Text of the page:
After months of radio silence, it seems Nintendo is finally going to talk about its long-announced Animal Crossing Mobile game. From the surface, the two are very compatible. Animal Crossing being one of the few IPs Nintendo owns that practically lends itself to social gaming. If Nintendo wants the game to be a success, there are a few pitfalls I’d like them to avoid. 

Here are my top five wants (and not wants) from the upcoming mobile game. What would you want to see in it?


5. Solid Core Experience

It’s been a while since Nintendo graced gamers with a new Animal Crossing experience. New Leaf landed on the Nintendo 3DS way back in 2014, receiving a substantial update in 2016. There have been various attempts to spin the series off with Happy Home Designer and Amiboo Festival – neither of which really caught on. What gamers really want is a proper new installment of the series – something that delivers the kind of experience found on numerous Nintendo consoles.

While getting this on mobile phones may be optimistic – Animal Crossing lends itself strongly to dive-in/dive-out experiences. It’s entire framework perfect for social interaction across mobile devices. Even if the experience is scaled down, there’s certainly an argument that its core mechanics (fishing, village design, social interactions) would make for a great mobile experience. Heck, the series has experimented with card games before – potentially opening the door for a card-based game of some kind.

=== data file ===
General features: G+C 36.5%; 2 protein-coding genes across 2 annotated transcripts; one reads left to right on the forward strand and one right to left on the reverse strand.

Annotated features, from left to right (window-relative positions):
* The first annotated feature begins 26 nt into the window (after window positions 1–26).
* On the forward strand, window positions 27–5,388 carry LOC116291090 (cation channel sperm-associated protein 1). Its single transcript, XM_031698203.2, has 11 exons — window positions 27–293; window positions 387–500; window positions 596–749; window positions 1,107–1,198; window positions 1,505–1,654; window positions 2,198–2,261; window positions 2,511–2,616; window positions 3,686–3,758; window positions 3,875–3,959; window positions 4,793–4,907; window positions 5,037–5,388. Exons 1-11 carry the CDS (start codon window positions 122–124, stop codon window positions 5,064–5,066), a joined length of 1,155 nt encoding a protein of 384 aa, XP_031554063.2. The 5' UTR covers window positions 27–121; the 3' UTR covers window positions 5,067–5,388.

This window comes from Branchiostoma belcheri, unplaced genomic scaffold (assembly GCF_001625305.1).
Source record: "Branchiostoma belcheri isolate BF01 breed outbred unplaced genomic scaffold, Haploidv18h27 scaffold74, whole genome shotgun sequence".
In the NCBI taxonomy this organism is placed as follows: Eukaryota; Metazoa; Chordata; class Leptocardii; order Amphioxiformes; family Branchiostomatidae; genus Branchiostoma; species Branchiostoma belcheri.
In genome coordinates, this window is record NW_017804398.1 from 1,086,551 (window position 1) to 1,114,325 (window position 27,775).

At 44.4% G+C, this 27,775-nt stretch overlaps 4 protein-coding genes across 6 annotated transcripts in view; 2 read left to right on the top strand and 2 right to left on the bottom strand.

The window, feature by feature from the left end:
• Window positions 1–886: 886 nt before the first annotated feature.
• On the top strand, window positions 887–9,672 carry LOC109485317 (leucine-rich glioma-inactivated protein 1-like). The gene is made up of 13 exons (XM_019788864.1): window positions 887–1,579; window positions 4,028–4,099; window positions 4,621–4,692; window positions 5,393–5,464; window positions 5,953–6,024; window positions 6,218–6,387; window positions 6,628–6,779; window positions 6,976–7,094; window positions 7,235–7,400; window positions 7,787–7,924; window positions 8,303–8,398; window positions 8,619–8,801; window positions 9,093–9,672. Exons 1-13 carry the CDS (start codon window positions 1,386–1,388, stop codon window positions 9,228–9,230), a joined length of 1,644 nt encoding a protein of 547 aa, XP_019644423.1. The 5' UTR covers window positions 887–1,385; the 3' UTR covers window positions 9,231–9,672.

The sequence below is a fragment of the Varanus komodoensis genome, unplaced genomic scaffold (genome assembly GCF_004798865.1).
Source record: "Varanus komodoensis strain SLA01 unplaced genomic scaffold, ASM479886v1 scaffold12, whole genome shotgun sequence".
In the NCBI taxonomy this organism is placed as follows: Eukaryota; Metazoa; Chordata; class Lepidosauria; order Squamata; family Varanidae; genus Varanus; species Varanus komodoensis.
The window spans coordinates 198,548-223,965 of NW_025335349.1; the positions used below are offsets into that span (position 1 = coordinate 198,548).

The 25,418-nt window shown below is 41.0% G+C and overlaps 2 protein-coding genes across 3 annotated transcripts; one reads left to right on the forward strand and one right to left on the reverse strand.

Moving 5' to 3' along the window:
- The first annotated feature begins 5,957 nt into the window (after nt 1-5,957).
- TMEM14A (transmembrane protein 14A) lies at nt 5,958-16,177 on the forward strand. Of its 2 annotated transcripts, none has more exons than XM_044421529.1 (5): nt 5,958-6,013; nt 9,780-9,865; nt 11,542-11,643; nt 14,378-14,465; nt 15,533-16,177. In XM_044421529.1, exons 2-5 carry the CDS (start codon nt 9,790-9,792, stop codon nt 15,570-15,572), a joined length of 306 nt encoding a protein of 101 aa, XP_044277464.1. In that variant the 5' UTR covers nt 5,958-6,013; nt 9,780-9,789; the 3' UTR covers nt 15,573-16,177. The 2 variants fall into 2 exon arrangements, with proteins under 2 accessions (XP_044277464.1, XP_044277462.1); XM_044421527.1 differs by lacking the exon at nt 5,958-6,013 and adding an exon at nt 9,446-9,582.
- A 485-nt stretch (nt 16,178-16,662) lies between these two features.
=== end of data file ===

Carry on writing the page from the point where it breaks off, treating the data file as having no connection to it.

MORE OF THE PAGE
The one idea I really don’t want to see is a minigame compilation. These were introduced in New Leaf and became something of an inspiration for Amiibo Festival – which was pretty blah. Minigames are a fine distraction, but they aren’t strong enough to support a game on their own for this series.

Ideally though, Nintendo will bring the experience gamers love about the franchise to mobile phones. Visiting friends, sharing creations and generally having a good laugh is what the series is all about – arguably few games match the series for its abilities here. If too much is cut out (or the game is another spin-off) it might not find much love with fans or new players. Why bother otherwise?

4. Multiplayer

Where Animal Crossing differs from its contemporary contenders is that it focusses on social aspects. From the moment you enter your unique village, the games push you to interact with other gamers, see their villages and share the experience. Heck, you can’t get the biggest store in most of the games without visiting another village – it’s a practical requirement.

Multiplayer on mobile games is a hard ask though. Even the best experiences pail in comparison to their console brothers, awkwardly laggy or near enough unplayable. I’m not anticipating full-on live multiplayer across two devices. But there has to be some kind of aspect that allows gamers to interact. Sending letters, potentially visiting friends villages or even just trading items – there needs to be some kind of social aspect that brings the experience together. Obviously, if the game ends up being card based (something the series has teased before) this will be easier to achieve.

Whatever the game ends up being, it needs a social aspect.


3. Keep The Games Sense of Humor